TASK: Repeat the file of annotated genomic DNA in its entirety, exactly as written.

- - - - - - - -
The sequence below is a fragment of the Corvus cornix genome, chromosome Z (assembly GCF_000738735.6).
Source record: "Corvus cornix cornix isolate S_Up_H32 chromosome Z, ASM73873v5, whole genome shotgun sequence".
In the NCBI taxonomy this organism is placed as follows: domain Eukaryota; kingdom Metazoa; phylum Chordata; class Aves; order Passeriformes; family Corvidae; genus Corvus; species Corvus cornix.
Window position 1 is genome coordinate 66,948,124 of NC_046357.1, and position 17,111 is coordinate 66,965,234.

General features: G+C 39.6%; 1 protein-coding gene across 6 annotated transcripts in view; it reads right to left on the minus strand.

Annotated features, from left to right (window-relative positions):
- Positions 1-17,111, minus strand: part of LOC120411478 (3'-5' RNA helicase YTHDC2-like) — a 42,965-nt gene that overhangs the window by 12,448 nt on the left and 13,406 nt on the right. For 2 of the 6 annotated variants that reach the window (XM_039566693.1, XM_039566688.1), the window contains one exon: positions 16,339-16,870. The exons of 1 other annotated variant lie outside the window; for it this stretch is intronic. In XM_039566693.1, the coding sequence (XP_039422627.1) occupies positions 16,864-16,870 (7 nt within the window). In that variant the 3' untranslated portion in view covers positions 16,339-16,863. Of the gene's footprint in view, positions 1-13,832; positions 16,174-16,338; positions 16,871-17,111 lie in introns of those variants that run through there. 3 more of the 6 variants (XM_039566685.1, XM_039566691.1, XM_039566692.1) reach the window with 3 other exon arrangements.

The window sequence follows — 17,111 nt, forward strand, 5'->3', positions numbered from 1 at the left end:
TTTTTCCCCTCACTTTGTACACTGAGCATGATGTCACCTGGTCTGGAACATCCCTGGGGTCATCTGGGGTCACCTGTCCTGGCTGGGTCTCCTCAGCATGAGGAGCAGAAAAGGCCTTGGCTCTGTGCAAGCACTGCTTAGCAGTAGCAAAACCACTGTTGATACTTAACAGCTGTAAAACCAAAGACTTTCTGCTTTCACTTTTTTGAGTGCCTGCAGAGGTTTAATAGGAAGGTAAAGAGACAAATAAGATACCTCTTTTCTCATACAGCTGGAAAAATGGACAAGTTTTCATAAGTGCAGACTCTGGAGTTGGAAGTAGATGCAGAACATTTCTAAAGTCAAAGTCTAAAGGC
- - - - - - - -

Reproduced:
The sequence below is a fragment of the Corvus cornix genome, chromosome Z (assembly GCF_000738735.6).
Source record: "Corvus cornix cornix isolate S_Up_H32 chromosome Z, ASM73873v5, whole genome shotgun sequence".
In the NCBI taxonomy this organism is placed as follows: domain Eukaryota; kingdom Metazoa; phylum Chordata; class Aves; order Passeriformes; family Corvidae; genus Corvus; species Corvus cornix.
Window position 1 is genome coordinate 66,948,124 of NC_046357.1, and position 17,111 is coordinate 66,965,234.

General features: G+C 39.6%; 1 protein-coding gene across 6 annotated transcripts in view; it reads right to left on the minus strand.

Annotated features, from left to right (window-relative positions):
- Positions 1-17,111, minus strand: part of LOC120411478 (3'-5' RNA helicase YTHDC2-like) — a 42,965-nt gene that overhangs the window by 12,448 nt on the left and 13,406 nt on the right. For 2 of the 6 annotated variants that reach the window (XM_039566693.1, XM_039566688.1), the window contains one exon: positions 16,339-16,870. The exons of 1 other annotated variant lie outside the window; for it this stretch is intronic. In XM_039566693.1, the coding sequence (XP_039422627.1) occupies positions 16,864-16,870 (7 nt within the window). In that variant the 3' untranslated portion in view covers positions 16,339-16,863. Of the gene's footprint in view, positions 1-13,832; positions 16,174-16,338; positions 16,871-17,111 lie in introns of those variants that run through there. 3 more of the 6 variants (XM_039566685.1, XM_039566691.1, XM_039566692.1) reach the window with 3 other exon arrangements.

The window sequence follows — 17,111 nt, forward strand, 5'->3', positions numbered from 1 at the left end:
TTTTTCCCCTCACTTTGTACACTGAGCATGATGTCACCTGGTCTGGAACATCCCTGGGGTCATCTGGGGTCACCTGTCCTGGCTGGGTCTCCTCAGCATGAGGAGCAGAAAAGGCCTTGGCTCTGTGCAAGCACTGCTTAGCAGTAGCAAAACCACTGTTGATACTTAACAGCTGTAAAACCAAAGACTTTCTGCTTTCACTTTTTTGAGTGCCTGCAGAGGTTTAATAGGAAGGTAAAGAGACAAATAAGATACCTCTTTTCTCATACAGCTGGAAAAATGGACAAGTTTTCATAAGTGCAGACTCTGGAGTTGGAAGTAGATGCAGAACATTTCTAAAGTCAAAGTCTAAAGGC